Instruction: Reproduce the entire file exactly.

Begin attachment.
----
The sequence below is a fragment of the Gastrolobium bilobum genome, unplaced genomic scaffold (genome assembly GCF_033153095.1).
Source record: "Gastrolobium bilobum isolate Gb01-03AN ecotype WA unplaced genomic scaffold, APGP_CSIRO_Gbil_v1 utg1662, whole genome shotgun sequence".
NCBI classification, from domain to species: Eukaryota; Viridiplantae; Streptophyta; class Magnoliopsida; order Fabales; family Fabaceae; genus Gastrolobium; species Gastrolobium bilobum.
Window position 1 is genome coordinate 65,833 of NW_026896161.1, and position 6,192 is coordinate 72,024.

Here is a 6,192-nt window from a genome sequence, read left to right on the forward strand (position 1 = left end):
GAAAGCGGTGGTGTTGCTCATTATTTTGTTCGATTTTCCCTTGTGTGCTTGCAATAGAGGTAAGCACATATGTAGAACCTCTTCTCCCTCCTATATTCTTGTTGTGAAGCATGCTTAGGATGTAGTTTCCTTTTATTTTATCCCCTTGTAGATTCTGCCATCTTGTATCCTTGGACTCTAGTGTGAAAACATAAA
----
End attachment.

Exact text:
The sequence below is a fragment of the Gastrolobium bilobum genome, unplaced genomic scaffold (genome assembly GCF_033153095.1).
Source record: "Gastrolobium bilobum isolate Gb01-03AN ecotype WA unplaced genomic scaffold, APGP_CSIRO_Gbil_v1 utg1662, whole genome shotgun sequence".
NCBI classification, from domain to species: Eukaryota; Viridiplantae; Streptophyta; class Magnoliopsida; order Fabales; family Fabaceae; genus Gastrolobium; species Gastrolobium bilobum.
Window position 1 is genome coordinate 65,833 of NW_026896161.1, and position 6,192 is coordinate 72,024.

Here is a 6,192-nt window from a genome sequence, read left to right on the forward strand (position 1 = left end):
GAAAGCGGTGGTGTTGCTCATTATTTTGTTCGATTTTCCCTTGTGTGCTTGCAATAGAGGTAAGCACATATGTAGAACCTCTTCTCCCTCCTATATTCTTGTTGTGAAGCATGCTTAGGATGTAGTTTCCTTTTATTTTATCCCCTTGTAGATTCTGCCATCTTGTATCCTTGGACTCTAGTGTGAAAACATAAA